Zevon loves shoes and boots. He will dig at shoes or into my boots for minutes at a time, I imagine they must have many interesting smells on them from all of the other animals in the Africa department. Zevon is one of our friendlier meerkats and is doing well with his station training. I believe he is one of our middle ranked meerkats. From my observations Zevon spends most of his mornings on top of the termite mound filling the sentry role, keeping an eye on everything as the others get to digging their tunnels. He has what I call a “bulb” on the tip of his tail-it is thicker and rounder than the other meerkats’ tails.
Louis is our shyest meerkat, which makes training with him a little bit more difficult. For now, while the others are station and target training, Louis will get rewarded with bugs just for coming towards his keepers. He will approach us with his siblings and hang out around us when bugs are involved, but he does not approach keepers as a solo meerkat and hides out the most when it is time for their monthly flea and tick treatment (about a drop of liquid is applied between their shoulder blades). Louis seems to enjoy attacking feathers that we use for enrichment and spends a lot of his time being the lookout meerkat. Louis and Zevon seem to be our middle meerkats and will once in a while challenge each other for their spot on the totem pole.
Bert is my favorite meerkat (shh don’t tell the others)! He is the bravest and friendliest with keepers and even once in a while he will climb up to my shoulder and will use me as a termite mound to get a better view. He enjoys painting and sitting on the scale when it is time to get monthly weights. Bert is most likely one of the more submissive meerkats and doesn’t cause too much trouble with the rest of his siblings. He seems to truly enjoy hanging out near his keepers and will use us for shade and lay down next to me on hot days. Bert participates in all training activities, but he doesn’t seem to be as quick of a learner as Mark, Zevon and Shakira with target and station training.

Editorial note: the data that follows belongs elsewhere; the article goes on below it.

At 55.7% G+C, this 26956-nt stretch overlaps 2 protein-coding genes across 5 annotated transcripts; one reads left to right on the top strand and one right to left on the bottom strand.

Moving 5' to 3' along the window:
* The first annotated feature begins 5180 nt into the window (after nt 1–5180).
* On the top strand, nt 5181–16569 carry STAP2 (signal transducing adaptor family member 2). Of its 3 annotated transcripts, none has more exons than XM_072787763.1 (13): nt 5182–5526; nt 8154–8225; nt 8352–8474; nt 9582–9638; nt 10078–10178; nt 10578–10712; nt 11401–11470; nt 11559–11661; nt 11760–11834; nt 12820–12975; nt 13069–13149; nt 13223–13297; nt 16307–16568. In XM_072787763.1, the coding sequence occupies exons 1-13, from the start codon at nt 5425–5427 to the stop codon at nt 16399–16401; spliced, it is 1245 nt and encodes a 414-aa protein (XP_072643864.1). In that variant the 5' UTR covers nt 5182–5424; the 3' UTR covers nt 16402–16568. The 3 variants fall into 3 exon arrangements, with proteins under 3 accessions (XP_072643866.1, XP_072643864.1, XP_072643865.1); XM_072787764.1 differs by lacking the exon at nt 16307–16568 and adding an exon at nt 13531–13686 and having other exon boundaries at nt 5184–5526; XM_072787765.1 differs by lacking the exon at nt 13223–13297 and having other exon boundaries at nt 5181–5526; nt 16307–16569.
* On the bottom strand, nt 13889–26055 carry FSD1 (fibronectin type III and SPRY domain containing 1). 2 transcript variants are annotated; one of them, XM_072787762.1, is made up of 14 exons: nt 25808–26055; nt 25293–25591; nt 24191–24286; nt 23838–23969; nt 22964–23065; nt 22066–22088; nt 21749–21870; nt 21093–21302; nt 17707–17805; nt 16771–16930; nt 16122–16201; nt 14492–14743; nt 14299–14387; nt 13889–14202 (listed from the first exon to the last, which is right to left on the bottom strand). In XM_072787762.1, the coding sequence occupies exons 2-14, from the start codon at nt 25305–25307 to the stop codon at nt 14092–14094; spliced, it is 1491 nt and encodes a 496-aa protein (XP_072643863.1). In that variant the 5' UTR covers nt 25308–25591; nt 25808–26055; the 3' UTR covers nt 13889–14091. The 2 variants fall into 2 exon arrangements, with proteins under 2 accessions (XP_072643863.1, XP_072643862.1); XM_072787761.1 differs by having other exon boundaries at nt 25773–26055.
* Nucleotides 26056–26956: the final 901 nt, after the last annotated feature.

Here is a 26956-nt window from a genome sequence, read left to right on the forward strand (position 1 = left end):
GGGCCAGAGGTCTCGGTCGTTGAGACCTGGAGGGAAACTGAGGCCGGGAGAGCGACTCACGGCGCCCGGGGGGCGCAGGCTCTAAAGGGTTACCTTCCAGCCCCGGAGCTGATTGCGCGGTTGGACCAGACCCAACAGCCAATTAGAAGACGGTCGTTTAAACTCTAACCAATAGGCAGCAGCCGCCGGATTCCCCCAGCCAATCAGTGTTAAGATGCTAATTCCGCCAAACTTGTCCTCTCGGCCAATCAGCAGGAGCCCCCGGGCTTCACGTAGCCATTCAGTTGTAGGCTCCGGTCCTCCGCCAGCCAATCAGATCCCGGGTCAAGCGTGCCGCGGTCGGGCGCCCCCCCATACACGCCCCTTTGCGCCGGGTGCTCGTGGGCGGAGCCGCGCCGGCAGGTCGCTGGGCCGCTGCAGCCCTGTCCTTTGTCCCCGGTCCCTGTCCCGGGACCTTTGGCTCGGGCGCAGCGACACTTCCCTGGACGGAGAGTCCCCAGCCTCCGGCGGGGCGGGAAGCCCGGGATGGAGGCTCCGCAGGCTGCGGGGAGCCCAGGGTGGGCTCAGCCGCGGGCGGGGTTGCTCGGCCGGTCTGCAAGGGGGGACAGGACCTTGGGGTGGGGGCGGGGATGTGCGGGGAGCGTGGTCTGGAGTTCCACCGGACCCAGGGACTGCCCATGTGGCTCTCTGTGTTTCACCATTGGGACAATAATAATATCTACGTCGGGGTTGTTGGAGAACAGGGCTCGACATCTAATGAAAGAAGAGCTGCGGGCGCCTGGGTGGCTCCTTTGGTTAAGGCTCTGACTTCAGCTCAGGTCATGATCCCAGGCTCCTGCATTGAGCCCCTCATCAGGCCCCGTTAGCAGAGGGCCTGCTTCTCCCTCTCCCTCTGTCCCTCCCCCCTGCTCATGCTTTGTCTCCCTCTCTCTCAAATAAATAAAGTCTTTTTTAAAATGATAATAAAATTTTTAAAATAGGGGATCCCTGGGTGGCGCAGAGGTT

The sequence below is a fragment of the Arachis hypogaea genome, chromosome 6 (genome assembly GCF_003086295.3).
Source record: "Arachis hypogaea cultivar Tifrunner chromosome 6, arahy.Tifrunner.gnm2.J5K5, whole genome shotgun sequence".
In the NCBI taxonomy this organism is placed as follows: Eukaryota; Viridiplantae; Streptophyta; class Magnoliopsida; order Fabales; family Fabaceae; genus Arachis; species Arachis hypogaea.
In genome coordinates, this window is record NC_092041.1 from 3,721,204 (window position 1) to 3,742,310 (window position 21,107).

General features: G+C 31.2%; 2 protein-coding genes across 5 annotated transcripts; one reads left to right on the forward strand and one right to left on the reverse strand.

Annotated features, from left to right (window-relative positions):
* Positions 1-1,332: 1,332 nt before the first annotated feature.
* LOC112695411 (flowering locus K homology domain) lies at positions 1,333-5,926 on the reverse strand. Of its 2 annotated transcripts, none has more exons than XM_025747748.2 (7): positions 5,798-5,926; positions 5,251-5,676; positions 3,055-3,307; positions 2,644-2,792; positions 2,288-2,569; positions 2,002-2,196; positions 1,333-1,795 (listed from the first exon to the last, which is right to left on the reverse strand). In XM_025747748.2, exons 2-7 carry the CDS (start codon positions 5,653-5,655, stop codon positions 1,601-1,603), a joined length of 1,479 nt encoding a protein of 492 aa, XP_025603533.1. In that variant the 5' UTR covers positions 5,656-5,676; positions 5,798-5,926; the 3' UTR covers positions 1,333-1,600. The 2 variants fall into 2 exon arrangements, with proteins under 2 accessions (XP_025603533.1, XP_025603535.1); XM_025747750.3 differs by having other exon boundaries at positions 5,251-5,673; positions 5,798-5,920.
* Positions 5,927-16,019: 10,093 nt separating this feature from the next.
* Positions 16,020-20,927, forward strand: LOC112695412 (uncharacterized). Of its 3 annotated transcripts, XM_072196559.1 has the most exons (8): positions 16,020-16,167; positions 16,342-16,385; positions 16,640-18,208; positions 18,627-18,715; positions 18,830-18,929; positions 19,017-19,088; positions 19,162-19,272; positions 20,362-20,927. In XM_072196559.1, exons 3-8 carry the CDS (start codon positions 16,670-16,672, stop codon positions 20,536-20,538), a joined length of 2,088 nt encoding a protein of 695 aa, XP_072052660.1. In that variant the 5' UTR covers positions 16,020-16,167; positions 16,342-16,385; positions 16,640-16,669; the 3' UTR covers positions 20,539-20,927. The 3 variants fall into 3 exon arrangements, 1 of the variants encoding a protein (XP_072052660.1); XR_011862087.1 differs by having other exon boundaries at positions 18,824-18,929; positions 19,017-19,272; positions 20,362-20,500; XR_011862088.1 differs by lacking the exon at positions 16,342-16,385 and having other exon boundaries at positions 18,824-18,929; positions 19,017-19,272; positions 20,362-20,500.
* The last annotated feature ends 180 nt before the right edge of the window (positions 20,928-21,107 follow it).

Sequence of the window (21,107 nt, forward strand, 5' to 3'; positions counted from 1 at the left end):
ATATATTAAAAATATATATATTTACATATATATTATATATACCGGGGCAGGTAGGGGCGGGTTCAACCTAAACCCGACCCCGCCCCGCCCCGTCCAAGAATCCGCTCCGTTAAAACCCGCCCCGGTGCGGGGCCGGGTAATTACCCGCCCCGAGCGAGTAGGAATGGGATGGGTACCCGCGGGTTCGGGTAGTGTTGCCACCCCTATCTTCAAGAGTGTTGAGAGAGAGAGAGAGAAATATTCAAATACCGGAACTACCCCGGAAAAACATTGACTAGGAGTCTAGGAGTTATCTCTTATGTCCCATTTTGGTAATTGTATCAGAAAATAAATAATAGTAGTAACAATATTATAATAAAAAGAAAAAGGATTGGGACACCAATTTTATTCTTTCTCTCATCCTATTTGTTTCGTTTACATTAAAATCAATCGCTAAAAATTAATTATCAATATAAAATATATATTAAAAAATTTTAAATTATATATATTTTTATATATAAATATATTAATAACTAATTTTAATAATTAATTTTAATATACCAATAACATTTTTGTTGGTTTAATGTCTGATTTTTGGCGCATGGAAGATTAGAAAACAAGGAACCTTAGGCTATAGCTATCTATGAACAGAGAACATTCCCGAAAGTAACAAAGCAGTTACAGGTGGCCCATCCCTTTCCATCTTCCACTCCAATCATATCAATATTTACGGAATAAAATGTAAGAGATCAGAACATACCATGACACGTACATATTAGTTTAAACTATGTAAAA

Santana is another favorite among keepers. He is the oldest of the group and is the most subordinate. Because of his low rank on the totem pole, Santana is hesitant to come out when the other meerkats are around. He doesn’t seem to mind being near his keepers, but is typically the least visible because of group dynamics. He is extremely vocal and when he comes in for his dinner at the end of the day he barks at us incessantly until he receives his special meatballs we save for him to make sure he gets his fair share of food while the others are eating. Santana is the easiest to pick out, he is the smallest with an all-black nose and spends the majority of his day digging. He LOVES to dig.
October 5, 2016 3 Comments
Where have the kea gone? If you’ve been to the Zoo recently, you may have noticed that the aviary home to our flock of keas (parrots from New Zealand), is undergoing renovations. We are adding two more outdoor enclosures, two private breeding enclosures, and central air conditioning to the housing building as well as giving the building a fresh coat of paint. While the work is in progress, the keas have been moved to off-exhibit holding. Before long, they will be back on display in their new and improved home.
The private breeding enclosures are especially important to continue our successful kea breeding program. Our current flock of 14 keas includes two new birds that were hatched right here at the Zoo last spring. One is an outgoing male named Arthur (wearing an orange leg band) after the Arthur’s Pass area in New Zealand where keas are found. The other is a feisty female named Marie Curie (wearing a red leg band) after the famous female French physicist and chemist. Soon we will receive a few new adult keas from other institutions to add new genetics to our breeding population, while some of our young juveniles will move onto other facilities.